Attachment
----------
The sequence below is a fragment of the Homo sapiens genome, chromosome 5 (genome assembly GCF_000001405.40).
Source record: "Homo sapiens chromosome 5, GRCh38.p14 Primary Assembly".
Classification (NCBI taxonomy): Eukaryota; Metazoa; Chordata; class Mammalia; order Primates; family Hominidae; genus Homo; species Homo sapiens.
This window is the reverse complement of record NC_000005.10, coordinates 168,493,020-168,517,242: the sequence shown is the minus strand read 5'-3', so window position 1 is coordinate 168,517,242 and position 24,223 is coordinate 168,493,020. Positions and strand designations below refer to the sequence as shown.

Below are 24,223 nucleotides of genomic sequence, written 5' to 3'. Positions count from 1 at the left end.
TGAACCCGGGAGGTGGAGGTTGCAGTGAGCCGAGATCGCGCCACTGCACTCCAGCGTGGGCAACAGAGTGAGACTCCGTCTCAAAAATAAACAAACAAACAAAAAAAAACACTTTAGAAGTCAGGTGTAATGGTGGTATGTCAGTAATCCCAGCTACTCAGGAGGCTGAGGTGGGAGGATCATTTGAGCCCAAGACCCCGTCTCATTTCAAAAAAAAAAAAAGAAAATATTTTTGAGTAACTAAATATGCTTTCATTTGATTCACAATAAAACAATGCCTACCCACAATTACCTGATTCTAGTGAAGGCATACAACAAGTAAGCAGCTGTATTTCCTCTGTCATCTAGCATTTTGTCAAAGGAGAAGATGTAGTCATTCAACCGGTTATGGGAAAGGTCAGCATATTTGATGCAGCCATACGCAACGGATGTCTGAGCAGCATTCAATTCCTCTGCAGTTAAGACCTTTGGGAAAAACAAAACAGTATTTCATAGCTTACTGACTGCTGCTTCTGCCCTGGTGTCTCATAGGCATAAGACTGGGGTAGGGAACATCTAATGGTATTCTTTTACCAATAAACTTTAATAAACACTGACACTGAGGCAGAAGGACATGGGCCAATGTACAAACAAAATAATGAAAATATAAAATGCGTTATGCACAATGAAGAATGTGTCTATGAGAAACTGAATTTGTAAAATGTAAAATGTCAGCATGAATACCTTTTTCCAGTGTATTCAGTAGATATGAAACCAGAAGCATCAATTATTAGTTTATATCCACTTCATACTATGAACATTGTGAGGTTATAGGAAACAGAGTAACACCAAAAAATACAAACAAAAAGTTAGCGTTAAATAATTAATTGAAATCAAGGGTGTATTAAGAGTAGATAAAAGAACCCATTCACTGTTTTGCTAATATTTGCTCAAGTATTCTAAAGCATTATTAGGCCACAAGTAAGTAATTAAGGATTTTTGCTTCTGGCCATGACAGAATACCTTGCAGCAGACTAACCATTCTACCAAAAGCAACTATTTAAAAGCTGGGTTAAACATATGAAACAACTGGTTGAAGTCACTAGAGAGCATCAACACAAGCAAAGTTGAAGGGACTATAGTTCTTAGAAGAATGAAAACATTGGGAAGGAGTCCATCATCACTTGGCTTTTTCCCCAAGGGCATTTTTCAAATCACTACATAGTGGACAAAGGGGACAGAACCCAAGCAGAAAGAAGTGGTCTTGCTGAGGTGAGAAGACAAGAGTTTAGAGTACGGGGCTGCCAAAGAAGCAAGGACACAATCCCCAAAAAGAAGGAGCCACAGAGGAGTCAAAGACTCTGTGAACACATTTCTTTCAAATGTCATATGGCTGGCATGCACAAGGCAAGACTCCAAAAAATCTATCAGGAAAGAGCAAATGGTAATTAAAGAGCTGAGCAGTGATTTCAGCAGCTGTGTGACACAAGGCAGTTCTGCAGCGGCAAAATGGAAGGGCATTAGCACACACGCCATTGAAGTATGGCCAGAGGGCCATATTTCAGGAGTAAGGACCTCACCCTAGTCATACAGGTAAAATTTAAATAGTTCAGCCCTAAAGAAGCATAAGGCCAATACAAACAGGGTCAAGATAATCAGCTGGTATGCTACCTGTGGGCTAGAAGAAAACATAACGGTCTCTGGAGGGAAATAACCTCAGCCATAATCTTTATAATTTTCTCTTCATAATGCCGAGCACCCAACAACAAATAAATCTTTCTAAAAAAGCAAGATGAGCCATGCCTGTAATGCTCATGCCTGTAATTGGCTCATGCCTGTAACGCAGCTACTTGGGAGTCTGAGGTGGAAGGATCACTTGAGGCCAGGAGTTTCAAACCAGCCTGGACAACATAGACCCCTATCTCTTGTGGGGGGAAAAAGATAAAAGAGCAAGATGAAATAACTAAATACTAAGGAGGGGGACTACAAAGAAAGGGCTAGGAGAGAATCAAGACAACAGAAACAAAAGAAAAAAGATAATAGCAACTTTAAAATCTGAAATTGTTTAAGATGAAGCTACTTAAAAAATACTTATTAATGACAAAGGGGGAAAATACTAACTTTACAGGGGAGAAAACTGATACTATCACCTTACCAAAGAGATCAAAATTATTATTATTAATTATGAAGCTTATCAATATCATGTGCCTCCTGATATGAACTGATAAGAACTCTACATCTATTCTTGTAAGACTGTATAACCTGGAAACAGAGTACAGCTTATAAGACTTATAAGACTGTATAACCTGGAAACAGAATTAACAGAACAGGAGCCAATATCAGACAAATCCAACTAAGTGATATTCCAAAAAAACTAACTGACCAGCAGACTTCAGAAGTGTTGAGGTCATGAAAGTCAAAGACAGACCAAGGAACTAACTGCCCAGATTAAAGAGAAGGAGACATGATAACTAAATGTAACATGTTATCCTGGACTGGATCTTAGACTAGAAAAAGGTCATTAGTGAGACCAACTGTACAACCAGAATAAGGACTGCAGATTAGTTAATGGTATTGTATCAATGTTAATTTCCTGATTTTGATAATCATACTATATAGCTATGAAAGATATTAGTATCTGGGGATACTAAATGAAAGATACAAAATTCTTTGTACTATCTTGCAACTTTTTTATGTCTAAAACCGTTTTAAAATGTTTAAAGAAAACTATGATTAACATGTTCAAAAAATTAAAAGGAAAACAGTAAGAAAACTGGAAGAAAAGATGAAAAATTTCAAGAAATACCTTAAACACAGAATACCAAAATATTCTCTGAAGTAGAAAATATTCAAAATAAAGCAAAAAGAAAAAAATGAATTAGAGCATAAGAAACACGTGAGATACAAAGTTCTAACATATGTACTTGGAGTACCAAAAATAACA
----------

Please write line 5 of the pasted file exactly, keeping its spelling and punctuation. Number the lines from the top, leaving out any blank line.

Below are 24,223 nucleotides of genomic sequence, written 5' to 3'. Positions count from 1 at the left end.